Energy-biased technology and the economy-wide energy rebound: A normalized supply-side system approach

Category: Quantitative Economic Policy Seminar
When: 04 July 2024
, 14:00
 - 15:15
Where: RuW 4.202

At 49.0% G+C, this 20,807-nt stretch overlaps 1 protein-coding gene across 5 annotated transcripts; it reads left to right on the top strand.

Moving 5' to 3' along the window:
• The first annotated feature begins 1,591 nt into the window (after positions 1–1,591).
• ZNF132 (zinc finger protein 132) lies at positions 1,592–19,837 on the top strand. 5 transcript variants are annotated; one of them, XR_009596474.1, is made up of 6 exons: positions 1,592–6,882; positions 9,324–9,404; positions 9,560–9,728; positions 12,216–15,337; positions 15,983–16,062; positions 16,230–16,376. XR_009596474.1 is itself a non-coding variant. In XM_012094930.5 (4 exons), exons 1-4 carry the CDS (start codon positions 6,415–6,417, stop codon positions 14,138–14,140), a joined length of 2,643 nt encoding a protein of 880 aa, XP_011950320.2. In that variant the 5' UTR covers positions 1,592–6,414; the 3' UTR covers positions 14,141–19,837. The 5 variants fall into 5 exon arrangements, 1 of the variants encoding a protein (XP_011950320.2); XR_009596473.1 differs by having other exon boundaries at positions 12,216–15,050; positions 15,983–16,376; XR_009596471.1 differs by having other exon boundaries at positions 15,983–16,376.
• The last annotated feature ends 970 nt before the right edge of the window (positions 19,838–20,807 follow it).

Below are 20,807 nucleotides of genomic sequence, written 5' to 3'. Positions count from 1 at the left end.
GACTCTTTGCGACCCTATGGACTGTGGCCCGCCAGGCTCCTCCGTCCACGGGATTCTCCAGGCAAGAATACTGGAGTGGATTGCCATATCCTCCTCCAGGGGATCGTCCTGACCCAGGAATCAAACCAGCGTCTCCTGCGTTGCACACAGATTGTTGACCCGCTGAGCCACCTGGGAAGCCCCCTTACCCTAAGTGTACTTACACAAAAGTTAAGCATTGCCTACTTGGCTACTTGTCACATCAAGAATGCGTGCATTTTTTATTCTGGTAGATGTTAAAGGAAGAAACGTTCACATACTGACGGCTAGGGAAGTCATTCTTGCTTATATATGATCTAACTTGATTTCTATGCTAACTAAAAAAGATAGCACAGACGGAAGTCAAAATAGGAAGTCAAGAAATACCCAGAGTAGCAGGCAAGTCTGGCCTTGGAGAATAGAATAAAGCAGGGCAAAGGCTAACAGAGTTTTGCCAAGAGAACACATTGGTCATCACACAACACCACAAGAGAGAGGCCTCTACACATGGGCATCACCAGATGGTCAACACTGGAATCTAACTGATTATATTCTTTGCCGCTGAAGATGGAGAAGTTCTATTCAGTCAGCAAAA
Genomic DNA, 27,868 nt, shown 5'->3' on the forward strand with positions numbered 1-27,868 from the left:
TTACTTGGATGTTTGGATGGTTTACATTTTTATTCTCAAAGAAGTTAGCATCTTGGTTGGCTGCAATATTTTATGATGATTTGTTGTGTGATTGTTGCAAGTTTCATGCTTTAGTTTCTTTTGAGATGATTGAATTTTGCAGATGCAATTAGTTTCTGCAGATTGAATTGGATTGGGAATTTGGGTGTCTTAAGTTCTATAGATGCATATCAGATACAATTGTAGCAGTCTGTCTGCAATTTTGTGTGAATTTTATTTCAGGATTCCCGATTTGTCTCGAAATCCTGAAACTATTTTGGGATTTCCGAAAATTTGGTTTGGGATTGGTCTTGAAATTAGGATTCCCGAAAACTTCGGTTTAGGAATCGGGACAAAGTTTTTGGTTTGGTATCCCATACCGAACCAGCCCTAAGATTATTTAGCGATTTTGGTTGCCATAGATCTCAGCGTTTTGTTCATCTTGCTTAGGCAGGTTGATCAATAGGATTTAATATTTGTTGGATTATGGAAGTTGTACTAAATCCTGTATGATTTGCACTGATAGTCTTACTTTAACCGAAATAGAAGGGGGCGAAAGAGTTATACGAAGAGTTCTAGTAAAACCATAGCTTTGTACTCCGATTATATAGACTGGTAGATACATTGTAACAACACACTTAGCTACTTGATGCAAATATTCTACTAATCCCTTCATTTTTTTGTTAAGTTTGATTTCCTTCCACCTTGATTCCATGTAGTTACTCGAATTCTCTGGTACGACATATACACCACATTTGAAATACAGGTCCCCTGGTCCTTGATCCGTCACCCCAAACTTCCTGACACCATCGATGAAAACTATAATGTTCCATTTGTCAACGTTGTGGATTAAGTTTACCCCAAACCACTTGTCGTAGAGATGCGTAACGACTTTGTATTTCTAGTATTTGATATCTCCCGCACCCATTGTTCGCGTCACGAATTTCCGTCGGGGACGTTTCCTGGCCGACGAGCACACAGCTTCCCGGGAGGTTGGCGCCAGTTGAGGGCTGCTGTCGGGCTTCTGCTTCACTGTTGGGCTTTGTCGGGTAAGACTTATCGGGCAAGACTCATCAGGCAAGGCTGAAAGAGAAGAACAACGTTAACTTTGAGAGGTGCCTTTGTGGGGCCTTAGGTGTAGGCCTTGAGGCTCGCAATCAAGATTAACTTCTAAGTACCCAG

The "energy rebound," a concept introduced already by William Jevons in 1865, has gained increasing attention world-wide due to its potential adverse implications for current strategies of energy decoupling. A fraction of efficiency-induced energy savings is offset by changes in relative prices leading to unintended substitution and output effects. Despite its significance, the magnitude of the rebound effect remains uncertain, particularly at the national level where studies focus on the so-called "economy-wide rebound" (see Brockway et al., 2021 for a recent and extensive overview). One promising empirical approach for identifying the economy-wide rebound relies on parameter estimates of a normalized energy-extended CES (Constant Elasticity of Substitution) production function with time-varying technical progress. Adopting the “supply-side system approach” introduced by Klump et al. (2007) for a country sample, that includes Japan, the US and France between 1978 and 2019, our study is based on the estimation of a normalized Gross-Output production function with a nested CES-in-CES structure. We also perform a battery of robustness checks that have proven beneficial in the conventional CES literature. Accounting for structural breaks, filtering cyclical components from the data and analyzing the parameter precision via bootstrapping resampling provides more information on the long-term dynamics. We find a "long-term" economic-wide rebound of about 40% in all countries of our sample. Finally, we check the impact of the substitution between non-electric and electric form of energy that can be regarded as a rough proxy for fossil versus non-fossil carriers.